The laser-launching system will allow two-tier pricing for payloads by using the unpowered capsules for bulk cargos like water, nitrogen, and machine parts, while the powered models would be used for more fragile cargo, like people and sensitive equipment. These lifters can be mass-produced with engineering tolerances little greater than those used by the automobile industry, with the unpowered capsules having a detachable lift-chamber and cheap ceramic heat shield for use as a payload re-entry vehicle. The powered lifters could provide materials for orbital habitats or orbital vehicles (space-taxis if you will) as well as lifting manned re-entry vehicles. All with a price-per-pound of less than $500 (some say less than $200).

This is, of course, just one option, though it is probably the best one for the near-term. Hell, we might dust off Charles Bull's Supergun for putting things like water-ice and nitrogen into orbit even cheaper (these items are essential for long-term space living). Once we are in orbit, NERVA, the nuclear spacecraft engine whose development was shutdown by NASA in the ‘60's, would take us to Mars and the belt, if we built it. The moon, and earth orbiting habitats, could become major centers of industry, especially those industries which produce toxins and other unwanted side effects.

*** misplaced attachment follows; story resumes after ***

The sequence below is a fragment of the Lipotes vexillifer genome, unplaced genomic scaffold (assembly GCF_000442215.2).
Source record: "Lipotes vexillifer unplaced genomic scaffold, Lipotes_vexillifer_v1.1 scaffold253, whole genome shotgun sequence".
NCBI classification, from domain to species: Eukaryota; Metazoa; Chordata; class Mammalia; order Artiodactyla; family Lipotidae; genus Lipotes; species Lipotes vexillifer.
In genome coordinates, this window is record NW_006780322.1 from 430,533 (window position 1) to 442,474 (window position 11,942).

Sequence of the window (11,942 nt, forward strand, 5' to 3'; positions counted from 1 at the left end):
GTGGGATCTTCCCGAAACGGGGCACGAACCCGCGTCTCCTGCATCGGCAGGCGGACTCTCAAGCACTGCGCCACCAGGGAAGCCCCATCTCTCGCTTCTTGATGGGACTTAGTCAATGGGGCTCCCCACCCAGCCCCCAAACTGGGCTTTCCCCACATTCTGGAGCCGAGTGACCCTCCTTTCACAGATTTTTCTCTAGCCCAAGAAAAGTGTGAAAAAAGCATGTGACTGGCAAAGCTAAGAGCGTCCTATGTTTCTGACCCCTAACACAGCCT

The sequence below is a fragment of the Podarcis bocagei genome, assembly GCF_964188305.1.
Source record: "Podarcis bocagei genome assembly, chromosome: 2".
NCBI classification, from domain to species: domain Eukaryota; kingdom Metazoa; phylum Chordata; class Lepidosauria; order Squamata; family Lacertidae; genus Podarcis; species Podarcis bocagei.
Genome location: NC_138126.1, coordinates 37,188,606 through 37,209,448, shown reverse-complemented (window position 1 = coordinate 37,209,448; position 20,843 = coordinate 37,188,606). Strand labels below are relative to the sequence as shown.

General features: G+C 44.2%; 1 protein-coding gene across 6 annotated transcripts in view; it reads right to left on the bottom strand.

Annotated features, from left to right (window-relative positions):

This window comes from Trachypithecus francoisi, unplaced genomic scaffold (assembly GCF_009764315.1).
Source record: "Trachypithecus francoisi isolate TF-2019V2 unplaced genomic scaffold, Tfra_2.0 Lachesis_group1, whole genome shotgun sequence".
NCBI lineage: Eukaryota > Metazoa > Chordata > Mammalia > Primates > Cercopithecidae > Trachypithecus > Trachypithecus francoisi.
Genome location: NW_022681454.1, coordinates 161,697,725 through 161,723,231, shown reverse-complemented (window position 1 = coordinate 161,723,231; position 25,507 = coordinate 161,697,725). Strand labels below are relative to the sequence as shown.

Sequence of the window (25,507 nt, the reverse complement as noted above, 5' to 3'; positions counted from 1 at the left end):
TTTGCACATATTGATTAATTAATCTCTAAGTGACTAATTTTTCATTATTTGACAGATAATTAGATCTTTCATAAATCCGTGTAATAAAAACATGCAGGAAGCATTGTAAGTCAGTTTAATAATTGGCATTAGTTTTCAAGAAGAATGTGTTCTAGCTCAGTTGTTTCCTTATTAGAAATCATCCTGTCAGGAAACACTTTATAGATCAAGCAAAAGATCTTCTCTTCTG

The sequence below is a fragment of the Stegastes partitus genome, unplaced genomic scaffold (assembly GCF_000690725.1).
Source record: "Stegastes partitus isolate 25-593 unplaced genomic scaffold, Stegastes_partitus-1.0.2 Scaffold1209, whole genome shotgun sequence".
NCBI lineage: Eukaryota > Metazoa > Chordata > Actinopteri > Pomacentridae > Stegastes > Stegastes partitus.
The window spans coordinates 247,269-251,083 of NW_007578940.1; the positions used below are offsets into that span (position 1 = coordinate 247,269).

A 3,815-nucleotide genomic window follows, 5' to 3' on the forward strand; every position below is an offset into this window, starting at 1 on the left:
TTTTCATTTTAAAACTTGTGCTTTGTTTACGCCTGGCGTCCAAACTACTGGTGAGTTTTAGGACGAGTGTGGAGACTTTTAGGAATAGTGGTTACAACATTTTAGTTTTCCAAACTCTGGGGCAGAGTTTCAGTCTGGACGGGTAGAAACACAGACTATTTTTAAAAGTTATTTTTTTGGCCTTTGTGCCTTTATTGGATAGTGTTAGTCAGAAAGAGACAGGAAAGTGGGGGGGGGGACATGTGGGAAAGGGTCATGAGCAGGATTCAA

All that is in the future however, but it is a future that has become a lot closer to reality now. All because governmental fear, and the need to ‘do something', will be working for us instead of against us. Hopefully, it will blossom into full-fledged paranoid competition to seize the position and resources of space and grow completely beyond government control. . .

Here's hoping.

(The Avco-Everett laser launcher is better explained in Jerry Pournelle's book "A Step Further Out" printed in 1979)


Net Assets
by Carl Bussjaeger
"Access to Space for Everyone!"